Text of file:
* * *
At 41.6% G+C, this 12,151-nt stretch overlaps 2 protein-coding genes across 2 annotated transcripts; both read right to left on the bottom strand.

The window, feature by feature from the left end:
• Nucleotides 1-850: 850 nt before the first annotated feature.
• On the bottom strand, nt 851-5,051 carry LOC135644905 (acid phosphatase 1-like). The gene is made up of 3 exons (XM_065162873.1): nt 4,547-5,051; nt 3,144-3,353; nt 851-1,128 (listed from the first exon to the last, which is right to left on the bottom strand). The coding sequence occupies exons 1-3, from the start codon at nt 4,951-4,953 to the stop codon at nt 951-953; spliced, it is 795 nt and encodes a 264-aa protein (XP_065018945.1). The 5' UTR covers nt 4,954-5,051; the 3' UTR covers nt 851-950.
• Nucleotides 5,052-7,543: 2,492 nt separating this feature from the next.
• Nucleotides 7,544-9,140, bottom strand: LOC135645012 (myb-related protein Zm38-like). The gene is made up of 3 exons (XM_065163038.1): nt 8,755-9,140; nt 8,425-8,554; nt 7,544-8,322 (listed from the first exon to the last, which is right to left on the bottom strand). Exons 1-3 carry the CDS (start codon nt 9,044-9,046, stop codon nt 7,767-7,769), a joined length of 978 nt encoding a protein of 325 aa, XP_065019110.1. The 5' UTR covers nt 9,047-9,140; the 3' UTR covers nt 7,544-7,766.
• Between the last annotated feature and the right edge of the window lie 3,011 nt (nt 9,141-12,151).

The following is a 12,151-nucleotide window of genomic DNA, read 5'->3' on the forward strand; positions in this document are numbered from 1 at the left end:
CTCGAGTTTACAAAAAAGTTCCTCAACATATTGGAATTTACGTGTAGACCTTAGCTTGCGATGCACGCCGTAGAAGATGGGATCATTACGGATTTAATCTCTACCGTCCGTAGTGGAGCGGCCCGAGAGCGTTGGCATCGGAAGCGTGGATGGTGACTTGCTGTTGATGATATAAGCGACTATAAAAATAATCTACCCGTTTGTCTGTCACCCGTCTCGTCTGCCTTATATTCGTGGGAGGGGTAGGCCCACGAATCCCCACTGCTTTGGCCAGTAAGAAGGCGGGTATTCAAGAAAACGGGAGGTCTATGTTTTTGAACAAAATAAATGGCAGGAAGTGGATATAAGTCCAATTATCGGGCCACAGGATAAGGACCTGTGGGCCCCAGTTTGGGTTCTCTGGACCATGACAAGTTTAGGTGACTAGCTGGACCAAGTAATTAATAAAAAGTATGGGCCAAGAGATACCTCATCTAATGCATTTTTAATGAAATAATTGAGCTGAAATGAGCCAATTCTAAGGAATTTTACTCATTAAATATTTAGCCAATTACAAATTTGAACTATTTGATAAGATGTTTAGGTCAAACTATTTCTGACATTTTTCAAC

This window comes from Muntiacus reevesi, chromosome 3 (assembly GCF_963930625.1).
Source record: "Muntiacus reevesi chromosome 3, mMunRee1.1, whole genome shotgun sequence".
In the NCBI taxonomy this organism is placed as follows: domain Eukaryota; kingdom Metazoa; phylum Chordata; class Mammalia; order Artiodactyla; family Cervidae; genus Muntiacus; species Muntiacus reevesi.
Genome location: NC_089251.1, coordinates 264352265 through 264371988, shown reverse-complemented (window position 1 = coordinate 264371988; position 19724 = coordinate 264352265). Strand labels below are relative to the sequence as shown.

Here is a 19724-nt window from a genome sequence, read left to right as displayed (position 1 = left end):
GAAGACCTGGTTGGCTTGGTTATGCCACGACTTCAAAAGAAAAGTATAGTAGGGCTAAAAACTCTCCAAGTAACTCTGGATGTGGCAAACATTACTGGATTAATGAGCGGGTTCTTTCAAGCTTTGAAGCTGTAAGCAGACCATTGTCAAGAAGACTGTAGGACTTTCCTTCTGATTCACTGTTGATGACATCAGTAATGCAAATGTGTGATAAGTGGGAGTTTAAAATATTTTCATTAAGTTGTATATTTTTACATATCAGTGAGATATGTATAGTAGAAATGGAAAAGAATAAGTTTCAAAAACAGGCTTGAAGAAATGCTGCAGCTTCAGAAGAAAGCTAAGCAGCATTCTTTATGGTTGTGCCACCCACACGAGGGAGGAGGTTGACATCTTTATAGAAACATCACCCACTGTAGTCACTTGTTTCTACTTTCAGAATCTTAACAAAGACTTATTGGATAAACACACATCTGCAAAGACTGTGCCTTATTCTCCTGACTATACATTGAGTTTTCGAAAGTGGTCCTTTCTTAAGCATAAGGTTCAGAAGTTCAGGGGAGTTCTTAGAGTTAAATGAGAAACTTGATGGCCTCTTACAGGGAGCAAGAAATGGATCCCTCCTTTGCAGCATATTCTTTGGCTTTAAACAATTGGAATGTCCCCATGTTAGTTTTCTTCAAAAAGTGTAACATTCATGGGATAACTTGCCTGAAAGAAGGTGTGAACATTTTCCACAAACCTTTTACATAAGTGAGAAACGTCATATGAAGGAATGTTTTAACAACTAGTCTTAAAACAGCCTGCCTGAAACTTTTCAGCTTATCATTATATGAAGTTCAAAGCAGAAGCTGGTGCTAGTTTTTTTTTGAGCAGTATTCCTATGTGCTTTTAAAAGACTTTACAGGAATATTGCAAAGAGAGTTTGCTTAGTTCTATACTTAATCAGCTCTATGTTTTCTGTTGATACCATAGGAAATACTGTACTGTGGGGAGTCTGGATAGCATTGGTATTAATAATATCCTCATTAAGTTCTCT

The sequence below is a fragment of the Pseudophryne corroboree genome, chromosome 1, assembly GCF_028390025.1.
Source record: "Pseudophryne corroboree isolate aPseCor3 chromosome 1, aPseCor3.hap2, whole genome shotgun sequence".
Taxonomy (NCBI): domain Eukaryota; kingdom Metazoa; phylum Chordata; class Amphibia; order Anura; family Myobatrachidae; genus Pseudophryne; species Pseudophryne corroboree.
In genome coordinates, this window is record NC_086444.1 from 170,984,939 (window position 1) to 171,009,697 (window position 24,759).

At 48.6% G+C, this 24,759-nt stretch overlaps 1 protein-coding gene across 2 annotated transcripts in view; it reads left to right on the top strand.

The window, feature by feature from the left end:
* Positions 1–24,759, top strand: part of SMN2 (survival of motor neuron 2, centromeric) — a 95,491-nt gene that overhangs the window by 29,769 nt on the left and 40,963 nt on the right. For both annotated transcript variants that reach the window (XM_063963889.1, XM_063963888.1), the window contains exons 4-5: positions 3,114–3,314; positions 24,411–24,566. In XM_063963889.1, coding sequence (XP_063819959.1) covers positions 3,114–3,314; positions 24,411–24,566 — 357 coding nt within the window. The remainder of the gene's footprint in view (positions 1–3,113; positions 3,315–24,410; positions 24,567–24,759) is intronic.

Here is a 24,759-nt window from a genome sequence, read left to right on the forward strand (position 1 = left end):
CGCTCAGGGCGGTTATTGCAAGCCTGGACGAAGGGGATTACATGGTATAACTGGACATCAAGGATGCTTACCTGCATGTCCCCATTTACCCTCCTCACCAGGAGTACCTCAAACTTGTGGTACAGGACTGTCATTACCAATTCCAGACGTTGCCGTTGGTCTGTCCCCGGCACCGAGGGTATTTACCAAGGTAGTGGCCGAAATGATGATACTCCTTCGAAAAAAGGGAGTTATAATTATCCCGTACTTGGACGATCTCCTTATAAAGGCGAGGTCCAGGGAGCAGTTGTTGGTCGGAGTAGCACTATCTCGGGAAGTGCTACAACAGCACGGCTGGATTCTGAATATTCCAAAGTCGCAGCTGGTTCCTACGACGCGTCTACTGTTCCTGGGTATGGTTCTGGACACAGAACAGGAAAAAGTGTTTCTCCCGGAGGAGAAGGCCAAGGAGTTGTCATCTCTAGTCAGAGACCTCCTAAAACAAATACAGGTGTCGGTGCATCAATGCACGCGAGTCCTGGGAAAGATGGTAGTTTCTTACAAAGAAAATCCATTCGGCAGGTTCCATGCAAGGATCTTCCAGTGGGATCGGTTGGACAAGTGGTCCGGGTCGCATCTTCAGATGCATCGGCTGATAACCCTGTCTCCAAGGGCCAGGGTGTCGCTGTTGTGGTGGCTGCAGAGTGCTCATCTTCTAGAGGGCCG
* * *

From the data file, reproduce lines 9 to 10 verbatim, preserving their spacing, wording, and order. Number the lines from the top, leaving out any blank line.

CTCGAGTTTACAAAAAAGTTCCTCAACATATTGGAATTTACGTGTAGACCTTAGCTTGCGATGCACGCCGTAGAAGATGGGATCATTACGGATTTAATCTCTACCGTCCGTAGTGGAGCGGCCCGAGAGCGTTGGCATCGGAAGCGTGGATGGTGACTTGCTGTTGATGATATAAGCGACTATAAAAATAATCTACCCGTTTGTCTGTCACCCGTCTCGTCTGCCTTATATTCGTGGGAGGGGTAGGCCCACGAATCCCCACTGCTTTGGCCAGTAAGAAGGCGGGTATTCAAGAAAACGGGAGGTCTATGTTTTTGAACAAAATAAATGGCAGGAAGTGGATATAAGTCCAATTATCGGGCCACAGGATAAGGACCTGTGGGCCCCAGTTTGGGTTCTCTGGACCATGACAAGTTTAGGTGACTAGCTGGACCAAGTAATTAATAAAAAGTATGGGCCAAGAGATACCTCATCTAATGCATTTTTAATGAAATAATTGAGCTGAAATGAGCCAATTCTAAGGAATTTTACTCATTAAATATTTAGCCAATTACAAATTTGAACTATTTGATAAGATGTTTAGGTCAAACTATTTCTGACATTTTTCAAC

This window comes from Muntiacus reevesi, chromosome 3 (assembly GCF_963930625.1).